Poverty Point National Monument is a UNESCO World Heritage Site in Louisiana that takes visitors more than 3,000 years back to a time to when Poverty Point was a center for trade that stretched across the continent.
The monument is an engineering marvel, and was a vast trading network built by ancient inhabitants and perhaps one of America’s most interesting historic archeological finds.
The engineering behind what are now earthen mounds and ridges once supported a thriving civilization. What is more impressive is that this was during the pre-agriculture society era where large civilizations were quite uncommon.
Poverty Point National Monument is a communal engineering project built by our ancestors. It must have been an extremely difficult task for those who built it given that there were no modern tools or equipment at the time.
The monument itself is a mound builder site, a complex array of earthen mounds and ridges so complicated in appearance, that it was first assumed to be natural. It was in 1950, that researchers discovered the involvement of men behind it.
The sophisticated patterns and earthwork make for an amazing view. If you visit Poverty Point, bring a drone if you've got one. It's the best way to admire and capture the monument's aerial views.
Poverty Point National Monument is located in northeast Louisiana and is away from any of the major cities. The closest airport to the monument is the Shreveport Airport, a three-hour drive away.
The closest town to Poverty Point is Delhi, which is only a 22 minute drive from the monument. If you are driving, from interstate 20, take the Delhi exit and drive north on LA 17, and then east on to LA 134. The road then turns north again on to LA 577. After driving for another mile, turn right to reach your destination.
Poverty Point National Monument doesn’t have any campgrounds but just 15 miles (and about 20 minutes) away, you’ll find a very well-equipped RV campground at Poverty Point Reservoir State Park.
This state park boasts 54 RV campsites, 45 of them are premium campsites with full hookups. The remaining 9 campsites are improved campsites with electric and water hookups.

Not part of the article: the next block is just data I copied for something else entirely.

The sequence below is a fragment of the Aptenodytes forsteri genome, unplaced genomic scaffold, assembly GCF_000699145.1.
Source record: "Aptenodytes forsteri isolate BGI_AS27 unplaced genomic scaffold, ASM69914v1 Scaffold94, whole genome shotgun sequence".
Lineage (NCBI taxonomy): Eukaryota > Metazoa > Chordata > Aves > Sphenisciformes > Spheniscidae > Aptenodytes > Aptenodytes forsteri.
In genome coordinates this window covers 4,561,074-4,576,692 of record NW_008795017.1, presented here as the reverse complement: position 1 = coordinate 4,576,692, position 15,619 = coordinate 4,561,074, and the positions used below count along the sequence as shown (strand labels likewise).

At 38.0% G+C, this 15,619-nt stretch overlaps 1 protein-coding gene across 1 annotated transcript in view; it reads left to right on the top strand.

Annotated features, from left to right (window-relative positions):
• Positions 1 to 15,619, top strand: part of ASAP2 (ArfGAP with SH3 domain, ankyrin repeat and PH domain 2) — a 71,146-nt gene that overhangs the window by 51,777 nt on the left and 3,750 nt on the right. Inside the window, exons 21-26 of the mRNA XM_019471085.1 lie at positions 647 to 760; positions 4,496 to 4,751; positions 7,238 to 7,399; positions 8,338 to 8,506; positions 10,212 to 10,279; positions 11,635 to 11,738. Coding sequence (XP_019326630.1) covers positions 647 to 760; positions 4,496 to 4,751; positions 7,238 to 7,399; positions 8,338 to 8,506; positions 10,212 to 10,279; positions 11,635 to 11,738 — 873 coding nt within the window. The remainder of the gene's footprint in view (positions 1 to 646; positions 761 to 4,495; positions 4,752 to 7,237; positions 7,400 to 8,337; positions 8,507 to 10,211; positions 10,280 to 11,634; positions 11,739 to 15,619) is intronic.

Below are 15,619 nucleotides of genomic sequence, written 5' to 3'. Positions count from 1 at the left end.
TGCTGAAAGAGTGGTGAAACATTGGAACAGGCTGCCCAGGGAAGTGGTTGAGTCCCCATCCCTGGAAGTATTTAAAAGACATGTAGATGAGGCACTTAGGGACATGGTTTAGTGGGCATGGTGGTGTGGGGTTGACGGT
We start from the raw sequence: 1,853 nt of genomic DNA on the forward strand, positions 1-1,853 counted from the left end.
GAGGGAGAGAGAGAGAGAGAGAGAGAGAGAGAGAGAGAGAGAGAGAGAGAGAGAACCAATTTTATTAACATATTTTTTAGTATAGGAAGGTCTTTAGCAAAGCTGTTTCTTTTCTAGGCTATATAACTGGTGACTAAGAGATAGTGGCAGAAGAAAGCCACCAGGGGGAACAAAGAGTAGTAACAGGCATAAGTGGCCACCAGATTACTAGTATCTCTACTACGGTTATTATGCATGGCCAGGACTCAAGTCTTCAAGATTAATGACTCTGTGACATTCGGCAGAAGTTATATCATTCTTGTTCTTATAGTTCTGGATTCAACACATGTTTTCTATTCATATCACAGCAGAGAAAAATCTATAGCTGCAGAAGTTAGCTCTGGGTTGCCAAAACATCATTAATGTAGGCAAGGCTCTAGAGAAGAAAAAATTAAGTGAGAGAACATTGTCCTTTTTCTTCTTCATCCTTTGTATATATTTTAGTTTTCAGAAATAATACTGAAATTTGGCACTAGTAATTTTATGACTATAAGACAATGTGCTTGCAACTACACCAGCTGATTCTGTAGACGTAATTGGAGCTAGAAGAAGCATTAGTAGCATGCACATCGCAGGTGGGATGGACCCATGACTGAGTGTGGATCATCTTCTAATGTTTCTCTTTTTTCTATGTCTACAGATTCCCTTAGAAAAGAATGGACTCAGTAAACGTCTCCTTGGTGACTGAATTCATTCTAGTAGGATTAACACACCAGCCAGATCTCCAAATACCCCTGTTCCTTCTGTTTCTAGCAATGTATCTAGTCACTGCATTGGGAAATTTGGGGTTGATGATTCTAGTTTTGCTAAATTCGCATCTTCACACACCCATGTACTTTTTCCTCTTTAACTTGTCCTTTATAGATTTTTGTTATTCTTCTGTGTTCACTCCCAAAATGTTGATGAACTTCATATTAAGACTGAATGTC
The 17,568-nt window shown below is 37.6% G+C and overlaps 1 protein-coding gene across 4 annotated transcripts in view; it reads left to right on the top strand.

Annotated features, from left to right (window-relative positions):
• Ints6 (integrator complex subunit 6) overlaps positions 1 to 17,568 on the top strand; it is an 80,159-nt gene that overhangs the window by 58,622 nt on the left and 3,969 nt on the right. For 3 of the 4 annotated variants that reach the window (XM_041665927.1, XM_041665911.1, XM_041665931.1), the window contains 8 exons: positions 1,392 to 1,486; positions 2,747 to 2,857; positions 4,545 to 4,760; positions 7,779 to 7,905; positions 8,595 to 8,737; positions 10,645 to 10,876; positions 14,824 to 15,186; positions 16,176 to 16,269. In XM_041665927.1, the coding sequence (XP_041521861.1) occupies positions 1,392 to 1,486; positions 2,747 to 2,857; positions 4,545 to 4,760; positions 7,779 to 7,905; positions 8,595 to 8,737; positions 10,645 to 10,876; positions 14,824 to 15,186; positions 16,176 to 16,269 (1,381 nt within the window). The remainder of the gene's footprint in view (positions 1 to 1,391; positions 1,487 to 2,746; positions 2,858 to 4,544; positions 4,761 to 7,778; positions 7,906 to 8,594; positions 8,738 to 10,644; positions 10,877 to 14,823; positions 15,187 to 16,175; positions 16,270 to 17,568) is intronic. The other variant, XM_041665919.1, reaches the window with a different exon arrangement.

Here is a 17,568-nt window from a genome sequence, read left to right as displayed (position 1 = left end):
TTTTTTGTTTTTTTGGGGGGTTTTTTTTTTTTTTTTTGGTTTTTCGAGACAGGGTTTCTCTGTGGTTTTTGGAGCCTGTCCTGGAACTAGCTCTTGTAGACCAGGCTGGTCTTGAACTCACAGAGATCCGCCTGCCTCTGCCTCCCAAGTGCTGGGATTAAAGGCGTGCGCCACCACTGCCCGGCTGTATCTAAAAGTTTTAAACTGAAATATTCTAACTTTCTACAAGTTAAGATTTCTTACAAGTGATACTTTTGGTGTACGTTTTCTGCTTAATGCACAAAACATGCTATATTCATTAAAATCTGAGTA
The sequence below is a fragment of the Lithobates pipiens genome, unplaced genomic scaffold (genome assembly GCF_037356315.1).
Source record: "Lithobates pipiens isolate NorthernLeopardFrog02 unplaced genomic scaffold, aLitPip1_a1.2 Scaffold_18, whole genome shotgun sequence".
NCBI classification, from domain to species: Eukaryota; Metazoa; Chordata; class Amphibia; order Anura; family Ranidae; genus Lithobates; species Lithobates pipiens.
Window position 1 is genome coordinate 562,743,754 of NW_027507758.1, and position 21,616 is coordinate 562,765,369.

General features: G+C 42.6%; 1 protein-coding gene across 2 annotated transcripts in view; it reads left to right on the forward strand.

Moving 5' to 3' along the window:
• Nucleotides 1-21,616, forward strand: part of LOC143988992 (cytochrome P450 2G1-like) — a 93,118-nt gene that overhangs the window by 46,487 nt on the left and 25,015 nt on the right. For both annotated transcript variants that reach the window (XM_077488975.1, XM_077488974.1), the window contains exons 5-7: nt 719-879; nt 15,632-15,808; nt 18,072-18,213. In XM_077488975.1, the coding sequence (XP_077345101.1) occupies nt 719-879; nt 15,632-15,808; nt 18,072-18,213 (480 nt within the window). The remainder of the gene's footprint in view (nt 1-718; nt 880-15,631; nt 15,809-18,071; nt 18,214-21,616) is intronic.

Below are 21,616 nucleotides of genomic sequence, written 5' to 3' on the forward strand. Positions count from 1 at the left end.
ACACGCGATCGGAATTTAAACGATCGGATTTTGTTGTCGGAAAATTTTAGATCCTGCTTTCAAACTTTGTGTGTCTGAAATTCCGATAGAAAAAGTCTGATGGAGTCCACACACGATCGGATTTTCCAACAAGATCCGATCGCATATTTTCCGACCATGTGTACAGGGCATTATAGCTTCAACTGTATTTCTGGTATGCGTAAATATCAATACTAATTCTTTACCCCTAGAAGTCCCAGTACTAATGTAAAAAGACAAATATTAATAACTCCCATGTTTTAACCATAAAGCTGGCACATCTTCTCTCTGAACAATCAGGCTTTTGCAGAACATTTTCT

If you choose to stay here, make sure you visit the 2,700-acre lake that gives this park its name. Go swimming, fishing, or just enjoy the scenic views from the water's edge.
Located less than an hour from the Poverty Point National Monument, is a museum that honors General Claire Lee Chennault. Chennault was a pilot from the small farming town of Gilbert, Louisiana, who carried on to become one of the greatest war veterans and a celebrated aviator.
In this museum, you’ll get to see the battle front lines through the eyes of the General, and how his journey led him to become part of campaigns from the U.S. as well as Chinese air forces. The museum displays artifacts from the wartime and tells captivating stories. Learn about the heart-stopping challenges and unbelievable triumphs he and his comrades faced during WWII.
About an hour away from the Poverty Point Heritage Site is the Biedenharn Museum & Gardens. It's one of the most diverse attractions in Louisiana. Joe Biedenharn was a bottling pioneer and had sprawling gardens around his house. He also had close ties with the famous Coca-Cola Company, seeing as he was their first-ever bottler. The Bible Museum here also displays an array of books and rare artifacts along with interesting exhibits that change from time to time.
A good onsite activity at Poverty Point National Monument when the weather is cold or rainy is the Poverty Point Museum. The museum displays a diverse assortment of artifacts that were excavated from the site when it was first discovered on a former plantation.
The museum will give the visitors an insight into these mysterious engineers from history and the theories behind the mounds. They explore the research that has been done and many more details into the earthwork left by the ancient residents.
About eight miles from the Poverty Point National Monument is the Wild Safari Park. This park takes you on a wild ride– a guided tour–to a sanctuary where exotic animals roam freely.
This is a must-have experience when visiting this part of Louisiana, especially, when you have kids with you. The Wild Safari Park teaches you a thing or two about the natural habitats of llamas, camels, bison, deer, ostriches, zebras, and kangaroo.
Watch with fascination as the water buffalo stroll by, and even get to see the critters up-close in the petting zoo, where kids can enjoy feeding them.
Poverty Point National Monument has a 2.6-mile long hiking trail and that should be your first stop when you visit the monument. The Poverty Point Monument comprises of mounds constructed by an intelligent civilization and by a community of people who lived on this very land even before the Egyptians had even begun to build their pyramids.
While people can tour these mounds via a tram, a richer experience can be gained by hiking the trail.
Poverty Point National Monument is surrounded by a large number of shrubs, trees, and vines. All the foliage provides an excellent habitat for plenty of songbirds that nest in the area and even spend winters here before migrating. Some of the representative nesters that you might have a chance to see and even capture on your camera are the great crested flycatcher, wood thrush, orchard oriole, eastern wood-pewee, hooded warbler, and dickcissel.
Permanent resident birds at Poverty Point include the barred owl, eastern bluebird, red-headed woodpecker, brown thrasher, and wood duck.